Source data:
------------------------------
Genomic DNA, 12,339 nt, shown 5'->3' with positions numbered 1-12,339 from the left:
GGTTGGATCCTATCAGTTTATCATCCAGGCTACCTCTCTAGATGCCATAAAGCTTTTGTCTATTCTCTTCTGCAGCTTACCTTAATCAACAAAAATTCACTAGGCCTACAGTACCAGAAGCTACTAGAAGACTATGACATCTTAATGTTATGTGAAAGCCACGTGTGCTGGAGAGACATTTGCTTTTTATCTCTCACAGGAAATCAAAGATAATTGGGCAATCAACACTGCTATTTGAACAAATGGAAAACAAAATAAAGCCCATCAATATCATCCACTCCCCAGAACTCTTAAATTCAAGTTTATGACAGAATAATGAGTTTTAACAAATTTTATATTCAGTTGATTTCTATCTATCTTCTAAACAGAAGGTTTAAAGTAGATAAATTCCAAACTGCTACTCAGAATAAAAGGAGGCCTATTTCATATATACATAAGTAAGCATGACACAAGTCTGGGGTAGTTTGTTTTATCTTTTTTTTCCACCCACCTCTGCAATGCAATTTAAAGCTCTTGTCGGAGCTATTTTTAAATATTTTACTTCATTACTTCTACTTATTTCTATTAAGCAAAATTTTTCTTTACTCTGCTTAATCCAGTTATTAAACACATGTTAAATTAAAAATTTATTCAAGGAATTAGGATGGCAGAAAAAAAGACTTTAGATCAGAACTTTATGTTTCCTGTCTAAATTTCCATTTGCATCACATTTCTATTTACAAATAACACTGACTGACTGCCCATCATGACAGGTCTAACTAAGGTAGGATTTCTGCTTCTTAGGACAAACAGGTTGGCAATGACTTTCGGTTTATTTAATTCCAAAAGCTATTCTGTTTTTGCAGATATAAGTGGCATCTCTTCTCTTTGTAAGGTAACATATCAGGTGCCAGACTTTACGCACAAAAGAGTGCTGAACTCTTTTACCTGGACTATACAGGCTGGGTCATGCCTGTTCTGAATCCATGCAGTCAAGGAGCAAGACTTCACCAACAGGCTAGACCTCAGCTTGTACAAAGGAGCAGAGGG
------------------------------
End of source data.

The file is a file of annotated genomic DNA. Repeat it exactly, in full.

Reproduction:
Genomic DNA, 12,339 nt, shown 5'->3' with positions numbered 1-12,339 from the left:
GGTTGGATCCTATCAGTTTATCATCCAGGCTACCTCTCTAGATGCCATAAAGCTTTTGTCTATTCTCTTCTGCAGCTTACCTTAATCAACAAAAATTCACTAGGCCTACAGTACCAGAAGCTACTAGAAGACTATGACATCTTAATGTTATGTGAAAGCCACGTGTGCTGGAGAGACATTTGCTTTTTATCTCTCACAGGAAATCAAAGATAATTGGGCAATCAACACTGCTATTTGAACAAATGGAAAACAAAATAAAGCCCATCAATATCATCCACTCCCCAGAACTCTTAAATTCAAGTTTATGACAGAATAATGAGTTTTAACAAATTTTATATTCAGTTGATTTCTATCTATCTTCTAAACAGAAGGTTTAAAGTAGATAAATTCCAAACTGCTACTCAGAATAAAAGGAGGCCTATTTCATATATACATAAGTAAGCATGACACAAGTCTGGGGTAGTTTGTTTTATCTTTTTTTTCCACCCACCTCTGCAATGCAATTTAAAGCTCTTGTCGGAGCTATTTTTAAATATTTTACTTCATTACTTCTACTTATTTCTATTAAGCAAAATTTTTCTTTACTCTGCTTAATCCAGTTATTAAACACATGTTAAATTAAAAATTTATTCAAGGAATTAGGATGGCAGAAAAAAAGACTTTAGATCAGAACTTTATGTTTCCTGTCTAAATTTCCATTTGCATCACATTTCTATTTACAAATAACACTGACTGACTGCCCATCATGACAGGTCTAACTAAGGTAGGATTTCTGCTTCTTAGGACAAACAGGTTGGCAATGACTTTCGGTTTATTTAATTCCAAAAGCTATTCTGTTTTTGCAGATATAAGTGGCATCTCTTCTCTTTGTAAGGTAACATATCAGGTGCCAGACTTTACGCACAAAAGAGTGCTGAACTCTTTTACCTGGACTATACAGGCTGGGTCATGCCTGTTCTGAATCCATGCAGTCAAGGAGCAAGACTTCACCAACAGGCTAGACCTCAGCTTGTACAAAGGAGCAGAGGG